Election junkies got a week off last Tuesday with no big primary elections to cover, and just a few scattered (and inconsequential) special elections over the past 2 weeks. This evening, June 5, it seems the election gods are making up for the lost time. Buckle up and open at least 9 tabs in your web browser: tonight, the midterms really take off.
There are primary elections tonight in 8 (yes, EIGHT) states:
- Alabama (7 PM, all times central)
- Mississippi (7 PM)
- New Jersey (7 PM)
- South Dakota (7 - 8 PM)
- New Mexico (8 PM)
- Iowa (9 PM)
- Montana (9 PM)
- and, of course, California (10 PM)
I will be live-tweeting the results of all federal contests to keep you up to speed, but there are really just a few races that you ought to focus on this evening:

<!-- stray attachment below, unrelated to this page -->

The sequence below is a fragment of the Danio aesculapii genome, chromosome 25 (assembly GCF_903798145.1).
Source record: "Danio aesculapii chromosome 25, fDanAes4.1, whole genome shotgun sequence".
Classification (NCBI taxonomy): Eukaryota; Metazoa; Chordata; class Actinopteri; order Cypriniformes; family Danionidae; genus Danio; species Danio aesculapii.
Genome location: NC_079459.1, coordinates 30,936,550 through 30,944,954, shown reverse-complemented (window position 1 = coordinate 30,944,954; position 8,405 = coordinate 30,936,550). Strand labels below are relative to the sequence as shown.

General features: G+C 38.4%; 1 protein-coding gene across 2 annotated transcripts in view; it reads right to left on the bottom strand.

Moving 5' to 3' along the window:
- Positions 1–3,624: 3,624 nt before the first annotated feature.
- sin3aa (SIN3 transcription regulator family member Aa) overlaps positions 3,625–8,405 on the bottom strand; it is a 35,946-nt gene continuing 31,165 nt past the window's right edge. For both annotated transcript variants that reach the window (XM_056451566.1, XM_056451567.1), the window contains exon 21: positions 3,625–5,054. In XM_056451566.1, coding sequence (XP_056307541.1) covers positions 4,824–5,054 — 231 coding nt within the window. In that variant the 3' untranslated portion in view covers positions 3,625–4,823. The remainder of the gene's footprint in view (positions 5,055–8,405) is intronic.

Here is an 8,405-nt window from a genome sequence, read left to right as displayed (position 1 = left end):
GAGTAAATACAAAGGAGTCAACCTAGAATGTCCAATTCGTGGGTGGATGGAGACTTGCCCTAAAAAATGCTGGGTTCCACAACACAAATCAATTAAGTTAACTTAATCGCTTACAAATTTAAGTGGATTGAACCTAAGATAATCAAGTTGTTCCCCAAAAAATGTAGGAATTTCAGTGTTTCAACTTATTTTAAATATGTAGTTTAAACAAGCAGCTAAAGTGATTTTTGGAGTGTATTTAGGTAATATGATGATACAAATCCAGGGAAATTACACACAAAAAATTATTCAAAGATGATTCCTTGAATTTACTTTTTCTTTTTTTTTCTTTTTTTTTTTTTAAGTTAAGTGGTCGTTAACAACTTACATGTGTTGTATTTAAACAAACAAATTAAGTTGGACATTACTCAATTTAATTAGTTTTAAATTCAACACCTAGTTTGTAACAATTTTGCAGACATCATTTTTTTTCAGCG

- AL-02 Republican primary: In the ever-salient “Trump test,” a second GOP incumbent could come up short, distancing herself from the president and pushing some loyal GOP voters to not tick her name on their ballot. Incumbent Republican Martha Roby has spent the lion’s share of cash in the district, but state officials have coalesced around challenger Barry Moore, signaling possible trouble for Roby — who also won her 2016 primary with just 60% of the vote.
- NJ-02 Democratic primary: Watching for early signs of a November blowout? Jeff Van Drew is currently the projected likely winner of this Tossup R +4 seat. If he can beat his progressive challengers here by a large margin, that is likely a good sign for Democrats moving into November. Van Drew has raised roughly 5x as much money as the closest challenger, but what really drives home his advantage here is being endorsed by all county officials associated with the district.